As with any foreign country that you may choose to teach English in, Vietnam has its own rules, habits and expectations. As a Westerner, I find I discover new and surprising things about this Asian culture every day. More often than not, I find myself backtracking on some of my rules a few weeks later too.
I began to teach English in Vietnam about one year ago and it has been a memorable experience, to say the least thus far. However, these are a few pieces of advice that I have discovered and stuck to throughout my experience teaching in Vietnam. Here are some tips to follow if you are going to live and teach English in Vietnam.
1. Do be picky about what school you sign up with
As with many emerging contending countries to teach English, there are a lot of language centres and schools that are ‘just about the money’ in Vietnam. English classes are becoming more and more popular, and business people have unfortunately realized the potential profit they can make. A few tell-tale signs of these kinds of companies are; giving their full attention to whether the parents are happy, rather than whether the students are, asking you to look or act ‘more Western’ and wanting you to speed through material even if the students do not understand it.
Do not fret though, there are plenty of places that are genuinely interested in teaching their students English. These places are absolutely worth the extra effort of wading through the bad places. Don’t even think about uttering the words ‘how bad can it be?’ Trust me, really bad! Save yourself the hassle and be picky. Research the schools you interview for online, ask around the expat community to see if anyone has worked there before and do not sign up for anywhere you haven’t visited in person.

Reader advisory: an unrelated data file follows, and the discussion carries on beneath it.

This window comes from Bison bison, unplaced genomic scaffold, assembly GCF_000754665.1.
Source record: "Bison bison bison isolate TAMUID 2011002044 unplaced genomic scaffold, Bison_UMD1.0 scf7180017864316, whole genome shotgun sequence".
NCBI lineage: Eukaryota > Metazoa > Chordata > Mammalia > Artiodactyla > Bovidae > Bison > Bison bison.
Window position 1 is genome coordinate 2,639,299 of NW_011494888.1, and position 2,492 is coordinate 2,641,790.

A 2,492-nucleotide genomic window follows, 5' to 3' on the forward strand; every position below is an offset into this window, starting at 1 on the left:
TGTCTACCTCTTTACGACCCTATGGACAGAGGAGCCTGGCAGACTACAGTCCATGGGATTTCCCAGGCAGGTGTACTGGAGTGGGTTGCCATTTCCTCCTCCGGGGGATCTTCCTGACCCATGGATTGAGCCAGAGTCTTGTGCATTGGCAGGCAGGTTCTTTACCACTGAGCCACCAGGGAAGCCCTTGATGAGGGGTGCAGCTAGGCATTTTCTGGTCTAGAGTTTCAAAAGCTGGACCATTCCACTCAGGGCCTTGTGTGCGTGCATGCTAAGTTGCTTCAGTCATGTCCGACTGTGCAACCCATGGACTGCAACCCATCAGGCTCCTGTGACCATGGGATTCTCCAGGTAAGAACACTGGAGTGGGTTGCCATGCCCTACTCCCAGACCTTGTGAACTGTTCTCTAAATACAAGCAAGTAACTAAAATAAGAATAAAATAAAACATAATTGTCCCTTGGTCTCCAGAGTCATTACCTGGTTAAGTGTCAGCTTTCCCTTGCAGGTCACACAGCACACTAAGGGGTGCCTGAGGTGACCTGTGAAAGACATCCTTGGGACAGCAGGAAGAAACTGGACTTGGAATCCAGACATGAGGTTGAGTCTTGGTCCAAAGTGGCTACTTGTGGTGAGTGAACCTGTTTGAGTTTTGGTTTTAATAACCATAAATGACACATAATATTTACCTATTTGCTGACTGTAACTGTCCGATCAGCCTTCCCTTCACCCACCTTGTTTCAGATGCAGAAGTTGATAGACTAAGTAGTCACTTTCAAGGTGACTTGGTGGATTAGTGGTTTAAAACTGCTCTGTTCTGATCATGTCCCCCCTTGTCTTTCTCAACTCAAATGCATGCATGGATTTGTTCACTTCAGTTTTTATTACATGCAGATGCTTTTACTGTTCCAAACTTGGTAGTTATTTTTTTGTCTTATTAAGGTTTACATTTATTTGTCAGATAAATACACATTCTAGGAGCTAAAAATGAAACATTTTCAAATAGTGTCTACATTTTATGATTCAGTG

2. Don’t assume getting a working visa is easy
If you’re not willing to do a visa run every three months, Vietnam may not be the best country for you to teach English in. It is definitely not easy to get a working visa, it’s not even easy to find any information on it. Visa requirements and documents are constantly changing, so be prepared for surprises!
It is by no means impossible though, if you’re determined, you can get your hands on that pesky working visa. Vietnam’s visa requirements are also beginning to get easier to navigate, for the moment, at least. Visa extension prices have dramatically dropped recently and the government is planning on extending the US tourist visa validity from 3 months to 1 year.
3. Do share facts about your home country
Most students learning English will be somewhat interested in Western culture but I’ve found Vietnamese students to be particularly intrigued by it. They are mind-boggled by the fact that my home country doesn’t have a two-hour nap in the middle of the school day, they can’t understand my fashion sense and they love hearing Cockney rhyming slang. If you get a chance to share a few pieces of general knowledge about where you’re from, you’ll find most of your students will find it very interesting.
4. Don’t be offended by people asking your age
There are a few standard questions that you will be repeatedly asked when you start a teaching job in Vietnam. ‘How old are you?’ ‘Are you married?’ and ‘How much is your rent?’ were the frequent ones in my case. I must admit, I still don’t appreciate being asked my marital status and I feel a bit uncomfortable about sharing the price of my rent, but I’m getting used to it.
In terms of asking your age, though, it has a much less invasive reason than you’d think. The Vietnamese language uses various terms to refer to people depending on their age. It’s actually all about respect, not just being nosy.
5. Do pay attention to the sounds your students struggle with
For anyone who has taught abroad before, or learned a second language themselves, you will be aware of the ‘impossible sounds’ each country has. For example, the French struggle with the short ‘i’ sound, the Germans struggle with ‘w’ and the Chinese struggle with ‘r’. During my teaching experience here, I’ve noticed the Vietnamese students mainly struggle with saying ‘th’, ‘ee’ and ‘l’.
As if it isn’t obvious, you must do whatever you can to help them practice these sounds. Pronunciation seems to be the biggest issue for students learning English here. However, as a teacher, it’s easy to stop noticing the problem as almost every Vietnamese person you meet will speak with the same mistakes (including many teaching assistants and friends you make).